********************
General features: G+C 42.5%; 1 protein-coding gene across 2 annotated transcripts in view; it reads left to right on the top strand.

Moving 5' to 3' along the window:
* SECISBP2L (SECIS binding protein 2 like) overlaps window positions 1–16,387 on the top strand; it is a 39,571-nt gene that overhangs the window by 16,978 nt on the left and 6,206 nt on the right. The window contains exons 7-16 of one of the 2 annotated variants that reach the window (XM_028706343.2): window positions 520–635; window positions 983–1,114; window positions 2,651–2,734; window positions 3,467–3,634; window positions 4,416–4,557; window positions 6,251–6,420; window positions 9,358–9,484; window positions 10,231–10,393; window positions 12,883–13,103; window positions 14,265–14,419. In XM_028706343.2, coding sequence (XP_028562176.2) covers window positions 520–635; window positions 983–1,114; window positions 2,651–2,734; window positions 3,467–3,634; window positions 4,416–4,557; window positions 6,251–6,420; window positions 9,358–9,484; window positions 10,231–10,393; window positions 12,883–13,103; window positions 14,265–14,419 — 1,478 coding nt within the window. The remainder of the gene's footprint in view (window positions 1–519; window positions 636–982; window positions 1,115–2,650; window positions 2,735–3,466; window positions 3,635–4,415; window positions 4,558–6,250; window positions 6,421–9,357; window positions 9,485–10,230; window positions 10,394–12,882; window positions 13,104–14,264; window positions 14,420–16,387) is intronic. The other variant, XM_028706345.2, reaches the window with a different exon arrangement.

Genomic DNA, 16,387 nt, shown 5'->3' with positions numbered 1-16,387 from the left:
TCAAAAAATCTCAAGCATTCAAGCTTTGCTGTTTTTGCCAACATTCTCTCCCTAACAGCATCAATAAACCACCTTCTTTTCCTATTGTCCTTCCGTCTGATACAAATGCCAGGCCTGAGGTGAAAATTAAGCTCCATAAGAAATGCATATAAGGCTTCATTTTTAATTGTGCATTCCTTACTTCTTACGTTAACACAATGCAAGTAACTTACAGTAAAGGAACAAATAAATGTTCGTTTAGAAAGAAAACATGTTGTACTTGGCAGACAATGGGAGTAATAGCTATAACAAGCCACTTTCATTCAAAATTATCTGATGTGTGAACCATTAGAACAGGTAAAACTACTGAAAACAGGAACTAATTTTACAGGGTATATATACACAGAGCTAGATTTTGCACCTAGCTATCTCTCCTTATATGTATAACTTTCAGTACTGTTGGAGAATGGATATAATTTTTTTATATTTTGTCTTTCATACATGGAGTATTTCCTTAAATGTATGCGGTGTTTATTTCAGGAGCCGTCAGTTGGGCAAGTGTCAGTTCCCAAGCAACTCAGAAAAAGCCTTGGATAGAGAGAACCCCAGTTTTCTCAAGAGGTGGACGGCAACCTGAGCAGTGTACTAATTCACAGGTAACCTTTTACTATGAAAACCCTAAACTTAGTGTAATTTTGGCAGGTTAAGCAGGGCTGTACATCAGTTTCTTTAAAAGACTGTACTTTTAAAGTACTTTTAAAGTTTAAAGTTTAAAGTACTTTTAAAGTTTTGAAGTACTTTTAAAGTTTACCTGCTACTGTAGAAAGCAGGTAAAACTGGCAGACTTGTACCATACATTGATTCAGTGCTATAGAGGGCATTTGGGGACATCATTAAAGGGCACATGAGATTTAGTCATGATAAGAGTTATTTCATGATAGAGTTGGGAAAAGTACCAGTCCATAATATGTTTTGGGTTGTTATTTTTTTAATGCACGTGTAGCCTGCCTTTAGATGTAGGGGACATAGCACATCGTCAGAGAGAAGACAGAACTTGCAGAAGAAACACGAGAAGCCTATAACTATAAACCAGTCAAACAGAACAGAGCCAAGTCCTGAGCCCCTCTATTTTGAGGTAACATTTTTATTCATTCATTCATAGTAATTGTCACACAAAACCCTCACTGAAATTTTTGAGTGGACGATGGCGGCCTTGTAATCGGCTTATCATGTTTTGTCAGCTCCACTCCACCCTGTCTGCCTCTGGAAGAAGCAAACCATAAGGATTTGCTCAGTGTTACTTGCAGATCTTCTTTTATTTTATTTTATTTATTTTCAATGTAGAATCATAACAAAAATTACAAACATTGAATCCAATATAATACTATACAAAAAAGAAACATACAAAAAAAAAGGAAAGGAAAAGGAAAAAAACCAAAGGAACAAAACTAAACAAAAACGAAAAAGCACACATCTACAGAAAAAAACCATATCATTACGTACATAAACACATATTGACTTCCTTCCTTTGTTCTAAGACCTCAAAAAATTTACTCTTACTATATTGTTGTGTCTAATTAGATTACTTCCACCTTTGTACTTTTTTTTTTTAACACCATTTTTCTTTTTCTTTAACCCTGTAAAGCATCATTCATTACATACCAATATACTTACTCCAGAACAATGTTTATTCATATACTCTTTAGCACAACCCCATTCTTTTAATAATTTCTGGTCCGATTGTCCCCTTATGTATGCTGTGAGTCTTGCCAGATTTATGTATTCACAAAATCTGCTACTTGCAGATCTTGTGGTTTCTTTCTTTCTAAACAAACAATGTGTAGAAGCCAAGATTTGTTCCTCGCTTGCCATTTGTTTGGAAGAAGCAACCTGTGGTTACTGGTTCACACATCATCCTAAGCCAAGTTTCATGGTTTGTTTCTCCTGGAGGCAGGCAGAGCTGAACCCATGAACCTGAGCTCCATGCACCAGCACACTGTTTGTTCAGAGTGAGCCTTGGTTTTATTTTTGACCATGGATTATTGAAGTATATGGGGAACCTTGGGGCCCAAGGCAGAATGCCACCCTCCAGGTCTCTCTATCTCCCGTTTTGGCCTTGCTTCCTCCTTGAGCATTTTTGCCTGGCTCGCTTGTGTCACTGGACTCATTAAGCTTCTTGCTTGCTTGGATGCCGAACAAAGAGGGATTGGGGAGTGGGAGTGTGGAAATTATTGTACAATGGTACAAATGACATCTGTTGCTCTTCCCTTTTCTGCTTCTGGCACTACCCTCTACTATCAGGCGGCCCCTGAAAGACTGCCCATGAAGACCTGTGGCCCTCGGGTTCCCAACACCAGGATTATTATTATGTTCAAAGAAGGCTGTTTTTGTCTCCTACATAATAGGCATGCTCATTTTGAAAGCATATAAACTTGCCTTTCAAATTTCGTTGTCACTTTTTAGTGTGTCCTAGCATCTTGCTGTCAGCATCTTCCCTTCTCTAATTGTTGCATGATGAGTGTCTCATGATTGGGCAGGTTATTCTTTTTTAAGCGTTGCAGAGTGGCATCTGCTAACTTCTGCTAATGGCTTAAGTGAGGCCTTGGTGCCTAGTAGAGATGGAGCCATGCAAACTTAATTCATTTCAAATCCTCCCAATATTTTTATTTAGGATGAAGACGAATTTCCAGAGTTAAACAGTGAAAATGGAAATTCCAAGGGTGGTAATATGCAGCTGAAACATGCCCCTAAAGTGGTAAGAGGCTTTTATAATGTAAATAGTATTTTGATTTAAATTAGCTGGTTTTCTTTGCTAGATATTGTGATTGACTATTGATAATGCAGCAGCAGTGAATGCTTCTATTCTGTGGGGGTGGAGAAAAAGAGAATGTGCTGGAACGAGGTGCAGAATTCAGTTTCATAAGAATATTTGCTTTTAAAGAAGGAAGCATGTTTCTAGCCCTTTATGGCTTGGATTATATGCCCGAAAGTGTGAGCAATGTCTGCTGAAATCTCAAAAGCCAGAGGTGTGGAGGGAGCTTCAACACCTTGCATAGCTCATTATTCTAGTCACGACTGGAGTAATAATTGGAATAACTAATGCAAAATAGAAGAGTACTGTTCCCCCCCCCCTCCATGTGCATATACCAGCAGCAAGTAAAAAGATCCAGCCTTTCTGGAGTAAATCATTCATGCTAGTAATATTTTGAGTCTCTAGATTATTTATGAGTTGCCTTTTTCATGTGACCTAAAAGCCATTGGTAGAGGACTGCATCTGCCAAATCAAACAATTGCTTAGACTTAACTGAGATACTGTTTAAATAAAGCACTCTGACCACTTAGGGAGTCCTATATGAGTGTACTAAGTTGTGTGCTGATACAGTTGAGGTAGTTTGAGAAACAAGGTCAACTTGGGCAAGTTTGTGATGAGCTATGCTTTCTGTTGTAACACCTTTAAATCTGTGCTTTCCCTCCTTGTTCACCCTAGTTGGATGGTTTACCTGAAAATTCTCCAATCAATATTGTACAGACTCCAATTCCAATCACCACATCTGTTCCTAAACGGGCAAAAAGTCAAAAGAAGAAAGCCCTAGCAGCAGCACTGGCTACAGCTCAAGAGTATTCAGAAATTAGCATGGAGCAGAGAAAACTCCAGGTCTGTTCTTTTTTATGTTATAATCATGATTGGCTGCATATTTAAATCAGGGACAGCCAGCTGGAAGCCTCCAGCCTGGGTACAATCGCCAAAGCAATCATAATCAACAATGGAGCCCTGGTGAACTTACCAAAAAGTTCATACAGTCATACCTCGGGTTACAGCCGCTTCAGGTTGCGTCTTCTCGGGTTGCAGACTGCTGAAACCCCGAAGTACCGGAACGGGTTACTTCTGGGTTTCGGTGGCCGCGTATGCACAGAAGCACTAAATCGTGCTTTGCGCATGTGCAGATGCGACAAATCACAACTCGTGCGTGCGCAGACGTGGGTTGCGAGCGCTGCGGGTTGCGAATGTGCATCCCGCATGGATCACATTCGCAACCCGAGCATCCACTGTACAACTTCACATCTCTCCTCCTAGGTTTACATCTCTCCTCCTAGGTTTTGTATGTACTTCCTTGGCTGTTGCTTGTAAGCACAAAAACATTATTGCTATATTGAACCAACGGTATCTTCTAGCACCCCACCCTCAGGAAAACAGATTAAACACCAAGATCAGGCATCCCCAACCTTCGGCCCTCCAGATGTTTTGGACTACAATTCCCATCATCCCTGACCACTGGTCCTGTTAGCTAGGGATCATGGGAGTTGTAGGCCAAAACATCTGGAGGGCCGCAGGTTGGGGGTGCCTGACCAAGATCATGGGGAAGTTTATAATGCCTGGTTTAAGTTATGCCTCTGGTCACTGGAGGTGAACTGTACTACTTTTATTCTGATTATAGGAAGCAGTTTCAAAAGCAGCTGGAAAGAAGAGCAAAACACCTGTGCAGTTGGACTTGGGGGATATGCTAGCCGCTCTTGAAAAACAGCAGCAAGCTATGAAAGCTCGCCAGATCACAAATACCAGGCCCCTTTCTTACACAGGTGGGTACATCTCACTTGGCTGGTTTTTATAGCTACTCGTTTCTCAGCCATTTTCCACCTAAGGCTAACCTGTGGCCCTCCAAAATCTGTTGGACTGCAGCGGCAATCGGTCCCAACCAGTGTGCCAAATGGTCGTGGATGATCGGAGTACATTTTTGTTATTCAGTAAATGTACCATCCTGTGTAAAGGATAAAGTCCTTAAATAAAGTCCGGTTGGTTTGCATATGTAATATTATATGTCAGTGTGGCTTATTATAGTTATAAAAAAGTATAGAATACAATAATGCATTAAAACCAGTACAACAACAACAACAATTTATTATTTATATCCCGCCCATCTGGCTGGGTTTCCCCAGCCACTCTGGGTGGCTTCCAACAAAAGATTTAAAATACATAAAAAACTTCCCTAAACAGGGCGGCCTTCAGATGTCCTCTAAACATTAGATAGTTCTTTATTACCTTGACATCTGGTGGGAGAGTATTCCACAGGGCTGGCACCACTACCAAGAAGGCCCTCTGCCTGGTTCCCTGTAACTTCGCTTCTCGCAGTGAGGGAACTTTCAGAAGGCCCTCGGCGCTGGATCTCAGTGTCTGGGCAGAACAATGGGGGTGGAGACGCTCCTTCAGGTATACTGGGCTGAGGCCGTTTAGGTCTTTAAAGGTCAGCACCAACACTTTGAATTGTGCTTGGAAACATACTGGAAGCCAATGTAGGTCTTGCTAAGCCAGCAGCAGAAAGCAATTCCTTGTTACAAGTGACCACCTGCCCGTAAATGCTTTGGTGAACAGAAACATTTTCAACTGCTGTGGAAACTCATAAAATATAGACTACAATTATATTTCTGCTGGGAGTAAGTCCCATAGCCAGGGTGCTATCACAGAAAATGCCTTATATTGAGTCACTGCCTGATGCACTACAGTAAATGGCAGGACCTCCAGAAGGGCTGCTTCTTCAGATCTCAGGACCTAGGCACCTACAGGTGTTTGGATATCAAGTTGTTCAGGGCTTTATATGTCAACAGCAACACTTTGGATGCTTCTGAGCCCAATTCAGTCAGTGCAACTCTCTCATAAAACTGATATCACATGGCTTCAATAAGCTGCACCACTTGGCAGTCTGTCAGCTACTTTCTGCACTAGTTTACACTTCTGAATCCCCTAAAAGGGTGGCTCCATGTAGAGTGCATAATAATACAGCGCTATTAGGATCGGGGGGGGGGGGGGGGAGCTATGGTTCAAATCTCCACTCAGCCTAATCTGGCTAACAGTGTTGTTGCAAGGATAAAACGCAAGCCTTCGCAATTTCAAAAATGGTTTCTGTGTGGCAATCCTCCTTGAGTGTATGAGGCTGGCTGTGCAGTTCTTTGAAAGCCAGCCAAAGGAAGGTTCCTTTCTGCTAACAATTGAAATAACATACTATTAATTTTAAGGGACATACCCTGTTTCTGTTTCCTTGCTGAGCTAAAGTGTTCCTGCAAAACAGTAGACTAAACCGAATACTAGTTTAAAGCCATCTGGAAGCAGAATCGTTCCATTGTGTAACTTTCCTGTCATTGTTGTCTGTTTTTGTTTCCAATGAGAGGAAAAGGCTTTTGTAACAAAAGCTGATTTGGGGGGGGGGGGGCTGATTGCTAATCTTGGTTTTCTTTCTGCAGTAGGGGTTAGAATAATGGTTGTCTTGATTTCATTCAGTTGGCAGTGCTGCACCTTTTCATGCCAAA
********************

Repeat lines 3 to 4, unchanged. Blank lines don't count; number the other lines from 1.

* SECISBP2L (SECIS binding protein 2 like) overlaps window positions 1–16,387 on the top strand; it is a 39,571-nt gene that overhangs the window by 16,978 nt on the left and 6,206 nt on the right. The window contains exons 7-16 of one of the 2 annotated variants that reach the window (XM_028706343.2): window positions 520–635; window positions 983–1,114; window positions 2,651–2,734; window positions 3,467–3,634; window positions 4,416–4,557; window positions 6,251–6,420; window positions 9,358–9,484; window positions 10,231–10,393; window positions 12,883–13,103; window positions 14,265–14,419. In XM_028706343.2, coding sequence (XP_028562176.2) covers window positions 520–635; window positions 983–1,114; window positions 2,651–2,734; window positions 3,467–3,634; window positions 4,416–4,557; window positions 6,251–6,420; window positions 9,358–9,484; window positions 10,231–10,393; window positions 12,883–13,103; window positions 14,265–14,419 — 1,478 coding nt within the window. The remainder of the gene's footprint in view (window positions 1–519; window positions 636–982; window positions 1,115–2,650; window positions 2,735–3,466; window positions 3,635–4,415; window positions 4,558–6,250; window positions 6,421–9,357; window positions 9,485–10,230; window positions 10,394–12,882; window positions 13,104–14,264; window positions 14,420–16,387) is intronic. The other variant, XM_028706345.2, reaches the window with a different exon arrangement.

Genomic DNA, 16,387 nt, shown 5'->3' with positions numbered 1-16,387 from the left: